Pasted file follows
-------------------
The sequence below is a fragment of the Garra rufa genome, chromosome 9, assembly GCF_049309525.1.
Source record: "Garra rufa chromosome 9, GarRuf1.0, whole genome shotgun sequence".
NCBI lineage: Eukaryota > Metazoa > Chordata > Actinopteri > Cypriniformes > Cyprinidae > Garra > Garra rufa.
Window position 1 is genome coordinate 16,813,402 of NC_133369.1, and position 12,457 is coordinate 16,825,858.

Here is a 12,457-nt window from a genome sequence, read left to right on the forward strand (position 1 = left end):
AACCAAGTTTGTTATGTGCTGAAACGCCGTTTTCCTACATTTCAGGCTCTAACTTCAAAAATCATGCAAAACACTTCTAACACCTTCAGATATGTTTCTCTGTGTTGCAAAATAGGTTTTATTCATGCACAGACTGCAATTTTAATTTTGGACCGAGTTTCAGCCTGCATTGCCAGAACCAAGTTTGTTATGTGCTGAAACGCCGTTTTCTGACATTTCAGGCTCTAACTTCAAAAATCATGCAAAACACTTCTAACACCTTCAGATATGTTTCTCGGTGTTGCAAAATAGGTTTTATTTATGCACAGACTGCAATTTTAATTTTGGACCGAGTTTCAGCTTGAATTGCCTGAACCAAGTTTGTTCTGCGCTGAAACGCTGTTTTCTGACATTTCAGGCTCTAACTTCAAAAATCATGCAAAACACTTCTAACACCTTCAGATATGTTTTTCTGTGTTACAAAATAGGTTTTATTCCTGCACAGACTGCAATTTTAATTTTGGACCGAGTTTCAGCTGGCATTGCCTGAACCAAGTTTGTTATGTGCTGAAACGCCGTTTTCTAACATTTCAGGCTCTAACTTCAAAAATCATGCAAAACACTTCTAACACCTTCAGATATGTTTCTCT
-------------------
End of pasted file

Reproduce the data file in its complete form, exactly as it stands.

The sequence below is a fragment of the Garra rufa genome, chromosome 9, assembly GCF_049309525.1.
Source record: "Garra rufa chromosome 9, GarRuf1.0, whole genome shotgun sequence".
NCBI lineage: Eukaryota > Metazoa > Chordata > Actinopteri > Cypriniformes > Cyprinidae > Garra > Garra rufa.
Window position 1 is genome coordinate 16,813,402 of NC_133369.1, and position 12,457 is coordinate 16,825,858.

Here is a 12,457-nt window from a genome sequence, read left to right on the forward strand (position 1 = left end):
AACCAAGTTTGTTATGTGCTGAAACGCCGTTTTCCTACATTTCAGGCTCTAACTTCAAAAATCATGCAAAACACTTCTAACACCTTCAGATATGTTTCTCTGTGTTGCAAAATAGGTTTTATTCATGCACAGACTGCAATTTTAATTTTGGACCGAGTTTCAGCCTGCATTGCCAGAACCAAGTTTGTTATGTGCTGAAACGCCGTTTTCTGACATTTCAGGCTCTAACTTCAAAAATCATGCAAAACACTTCTAACACCTTCAGATATGTTTCTCGGTGTTGCAAAATAGGTTTTATTTATGCACAGACTGCAATTTTAATTTTGGACCGAGTTTCAGCTTGAATTGCCTGAACCAAGTTTGTTCTGCGCTGAAACGCTGTTTTCTGACATTTCAGGCTCTAACTTCAAAAATCATGCAAAACACTTCTAACACCTTCAGATATGTTTTTCTGTGTTACAAAATAGGTTTTATTCCTGCACAGACTGCAATTTTAATTTTGGACCGAGTTTCAGCTGGCATTGCCTGAACCAAGTTTGTTATGTGCTGAAACGCCGTTTTCTAACATTTCAGGCTCTAACTTCAAAAATCATGCAAAACACTTCTAACACCTTCAGATATGTTTCTCT